County census data #4: Housing & households
Updated: Mar 4, 2022
The first wave of data releases from the 2020 US Census is here, and many of the demographic shifts that we’ve seen across the country and the state are mirrored in our Waco community. In this series of posts, I am presenting some of the demographic changes we see in McLennan County from 2010 to 2020.
The first post presented numbers regarding general population growth and decline. The second post showed an overview of racial and ethnic changes in the county. The third post expanded on the racial/ethnic changes in McLennan County since 2010. In this post, we will look at some of the changes to the housing landscape in Waco since 2010.
This first map shows the number of housing units in each area, as well as the change in housing units since 2010. The orange areas saw a decline in total housing units, with darker shades indicating a larger decline. The green areas saw an increase in total housing units, with darker shades indicating a larger increase. The top number shows the total number of housing units in that area, while the bottom number shows the change in number of housing units since 2010.
Most of central Waco and north Waco saw little change in total number of housing units from 2010 to 2020. The largest growth in housing units was seen in China Spring, with an addition of 1131 housing units, and Hewitt, with an addition of 1,000 units. Only six census tracts saw declines in the number of housing units since 2010. One of the historic East Waco tracts (tract 15) saw the largest decline in housing units, with a loss of 141 households. Most of the county saw moderate to robust housing growth.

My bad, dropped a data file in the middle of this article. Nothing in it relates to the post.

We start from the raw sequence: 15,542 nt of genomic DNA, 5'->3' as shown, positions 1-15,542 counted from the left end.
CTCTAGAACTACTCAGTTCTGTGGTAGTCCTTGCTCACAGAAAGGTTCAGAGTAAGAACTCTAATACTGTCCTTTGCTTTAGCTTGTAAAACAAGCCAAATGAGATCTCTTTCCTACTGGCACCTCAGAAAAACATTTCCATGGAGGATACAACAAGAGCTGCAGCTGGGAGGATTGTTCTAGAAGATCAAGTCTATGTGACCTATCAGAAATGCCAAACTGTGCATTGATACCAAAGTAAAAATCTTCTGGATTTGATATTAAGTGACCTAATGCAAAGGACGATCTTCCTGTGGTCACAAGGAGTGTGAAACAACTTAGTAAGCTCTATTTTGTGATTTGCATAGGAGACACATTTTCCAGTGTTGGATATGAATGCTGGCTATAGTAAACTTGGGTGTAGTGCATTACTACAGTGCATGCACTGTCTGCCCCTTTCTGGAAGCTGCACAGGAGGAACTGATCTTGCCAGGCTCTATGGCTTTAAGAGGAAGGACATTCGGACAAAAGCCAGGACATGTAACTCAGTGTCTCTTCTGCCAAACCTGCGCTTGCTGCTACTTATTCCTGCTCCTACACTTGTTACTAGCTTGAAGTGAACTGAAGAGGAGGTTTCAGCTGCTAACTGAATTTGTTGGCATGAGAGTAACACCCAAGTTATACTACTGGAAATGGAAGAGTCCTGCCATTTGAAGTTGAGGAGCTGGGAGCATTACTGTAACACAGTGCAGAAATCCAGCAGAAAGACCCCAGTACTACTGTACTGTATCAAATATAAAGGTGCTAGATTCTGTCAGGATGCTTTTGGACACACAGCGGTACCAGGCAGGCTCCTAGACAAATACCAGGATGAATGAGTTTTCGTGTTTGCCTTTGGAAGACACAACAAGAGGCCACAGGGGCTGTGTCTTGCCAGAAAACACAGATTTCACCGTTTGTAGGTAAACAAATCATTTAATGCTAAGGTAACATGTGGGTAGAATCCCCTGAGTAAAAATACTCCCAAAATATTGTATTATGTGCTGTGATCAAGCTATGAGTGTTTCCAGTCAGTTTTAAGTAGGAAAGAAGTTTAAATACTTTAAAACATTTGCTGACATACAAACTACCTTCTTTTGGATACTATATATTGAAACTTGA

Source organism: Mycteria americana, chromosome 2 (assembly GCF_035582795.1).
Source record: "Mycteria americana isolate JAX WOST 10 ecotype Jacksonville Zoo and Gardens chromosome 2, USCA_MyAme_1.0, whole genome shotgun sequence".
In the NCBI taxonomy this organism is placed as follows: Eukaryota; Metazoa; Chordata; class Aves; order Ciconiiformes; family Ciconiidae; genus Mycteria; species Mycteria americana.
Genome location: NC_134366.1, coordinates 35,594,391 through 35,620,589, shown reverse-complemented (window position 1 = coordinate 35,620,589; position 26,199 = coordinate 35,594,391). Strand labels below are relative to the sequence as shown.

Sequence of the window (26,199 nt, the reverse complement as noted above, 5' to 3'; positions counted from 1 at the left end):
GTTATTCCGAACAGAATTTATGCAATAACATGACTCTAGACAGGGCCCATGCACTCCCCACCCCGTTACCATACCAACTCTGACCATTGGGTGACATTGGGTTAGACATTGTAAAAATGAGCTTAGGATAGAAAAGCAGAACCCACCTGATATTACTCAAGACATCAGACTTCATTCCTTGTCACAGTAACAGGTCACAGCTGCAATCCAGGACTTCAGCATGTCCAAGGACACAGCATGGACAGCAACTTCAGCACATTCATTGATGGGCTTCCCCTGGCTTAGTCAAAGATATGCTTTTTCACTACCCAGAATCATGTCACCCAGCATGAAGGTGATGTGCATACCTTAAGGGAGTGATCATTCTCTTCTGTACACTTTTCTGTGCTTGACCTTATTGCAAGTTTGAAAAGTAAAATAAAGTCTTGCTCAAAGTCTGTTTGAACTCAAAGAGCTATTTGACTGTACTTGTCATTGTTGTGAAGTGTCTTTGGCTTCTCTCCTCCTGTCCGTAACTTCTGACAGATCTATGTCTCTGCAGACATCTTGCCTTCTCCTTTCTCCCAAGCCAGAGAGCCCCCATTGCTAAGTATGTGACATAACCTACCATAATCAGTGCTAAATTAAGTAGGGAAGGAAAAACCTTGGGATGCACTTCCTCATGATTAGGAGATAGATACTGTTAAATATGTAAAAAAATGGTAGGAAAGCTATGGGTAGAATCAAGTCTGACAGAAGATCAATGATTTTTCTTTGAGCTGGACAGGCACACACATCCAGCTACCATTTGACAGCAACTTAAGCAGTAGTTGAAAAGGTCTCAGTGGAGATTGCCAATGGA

The second map is similar to the first. The coloring is the same, with green shades indicating growth in housing units since 2010, and orange shades indicating decline in housing units since 2010. The black number in each tract is different in this map; it displays the number of residents per household in that area. Most of the county has between two and three people per household. Notable exceptions include downtown Waco and historic East Waco, where there are fewer than two residents per housing unit.
There are two outlier tracts that should be explained. In the northwest of the map, you will see a tract with 17 people per household. That tract is the airport, and we should not think too much about housing and population data for that tract. The other outlier is the tract containing Baylor University, which has a “persons per household” of 149.6. Although the Census Bureau does not consider dorms to be housing units, I cannot be certain how they obtained such a high number while excluding dorms from consideration.
If you have any questions about this, or if you would like Jeremy to give an overview of these changes to your group, staff, or organization through Zoom or in person, please contact Jeremy Rhodes at email@example.com.
Jeremy Rhodes, Ph.D., is director of research and community impact for Prosper Waco.